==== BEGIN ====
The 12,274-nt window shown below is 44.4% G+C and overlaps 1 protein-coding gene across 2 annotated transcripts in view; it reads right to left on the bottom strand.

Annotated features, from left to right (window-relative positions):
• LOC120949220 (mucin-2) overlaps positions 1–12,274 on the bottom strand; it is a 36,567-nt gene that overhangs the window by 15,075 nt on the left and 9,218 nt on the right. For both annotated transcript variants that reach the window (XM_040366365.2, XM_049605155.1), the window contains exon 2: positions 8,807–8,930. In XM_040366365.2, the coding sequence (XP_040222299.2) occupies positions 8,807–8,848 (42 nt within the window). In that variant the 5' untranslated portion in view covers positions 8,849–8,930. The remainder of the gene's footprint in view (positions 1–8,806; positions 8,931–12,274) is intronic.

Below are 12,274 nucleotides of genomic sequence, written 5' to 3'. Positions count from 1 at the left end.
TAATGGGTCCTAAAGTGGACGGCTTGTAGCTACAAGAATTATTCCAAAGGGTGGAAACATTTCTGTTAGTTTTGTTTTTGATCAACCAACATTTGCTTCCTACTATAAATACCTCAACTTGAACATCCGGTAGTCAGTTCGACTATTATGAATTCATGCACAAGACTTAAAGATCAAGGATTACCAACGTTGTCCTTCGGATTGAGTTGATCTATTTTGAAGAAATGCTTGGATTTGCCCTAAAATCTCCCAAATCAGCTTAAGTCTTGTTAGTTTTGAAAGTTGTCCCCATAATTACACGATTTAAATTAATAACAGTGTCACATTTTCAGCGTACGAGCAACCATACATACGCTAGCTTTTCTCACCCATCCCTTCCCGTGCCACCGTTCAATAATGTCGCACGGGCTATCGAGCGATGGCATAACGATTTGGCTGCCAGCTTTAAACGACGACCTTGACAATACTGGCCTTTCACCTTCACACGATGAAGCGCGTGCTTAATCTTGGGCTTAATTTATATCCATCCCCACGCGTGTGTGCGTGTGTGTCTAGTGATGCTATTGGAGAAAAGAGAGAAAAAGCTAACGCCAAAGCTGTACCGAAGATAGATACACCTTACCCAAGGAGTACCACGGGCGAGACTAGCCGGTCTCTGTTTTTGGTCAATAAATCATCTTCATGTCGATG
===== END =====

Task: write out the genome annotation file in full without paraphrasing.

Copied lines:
The 12,274-nt window shown below is 44.4% G+C and overlaps 1 protein-coding gene across 2 annotated transcripts in view; it reads right to left on the bottom strand.

Annotated features, from left to right (window-relative positions):
• LOC120949220 (mucin-2) overlaps positions 1–12,274 on the bottom strand; it is a 36,567-nt gene that overhangs the window by 15,075 nt on the left and 9,218 nt on the right. For both annotated transcript variants that reach the window (XM_040366365.2, XM_049605155.1), the window contains exon 2: positions 8,807–8,930. In XM_040366365.2, the coding sequence (XP_040222299.2) occupies positions 8,807–8,848 (42 nt within the window). In that variant the 5' untranslated portion in view covers positions 8,849–8,930. The remainder of the gene's footprint in view (positions 1–8,806; positions 8,931–12,274) is intronic.

Below are 12,274 nucleotides of genomic sequence, written 5' to 3'. Positions count from 1 at the left end.
TAATGGGTCCTAAAGTGGACGGCTTGTAGCTACAAGAATTATTCCAAAGGGTGGAAACATTTCTGTTAGTTTTGTTTTTGATCAACCAACATTTGCTTCCTACTATAAATACCTCAACTTGAACATCCGGTAGTCAGTTCGACTATTATGAATTCATGCACAAGACTTAAAGATCAAGGATTACCAACGTTGTCCTTCGGATTGAGTTGATCTATTTTGAAGAAATGCTTGGATTTGCCCTAAAATCTCCCAAATCAGCTTAAGTCTTGTTAGTTTTGAAAGTTGTCCCCATAATTACACGATTTAAATTAATAACAGTGTCACATTTTCAGCGTACGAGCAACCATACATACGCTAGCTTTTCTCACCCATCCCTTCCCGTGCCACCGTTCAATAATGTCGCACGGGCTATCGAGCGATGGCATAACGATTTGGCTGCCAGCTTTAAACGACGACCTTGACAATACTGGCCTTTCACCTTCACACGATGAAGCGCGTGCTTAATCTTGGGCTTAATTTATATCCATCCCCACGCGTGTGTGCGTGTGTGTCTAGTGATGCTATTGGAGAAAAGAGAGAAAAAGCTAACGCCAAAGCTGTACCGAAGATAGATACACCTTACCCAAGGAGTACCACGGGCGAGACTAGCCGGTCTCTGTTTTTGGTCAATAAATCATCTTCATGTCGATG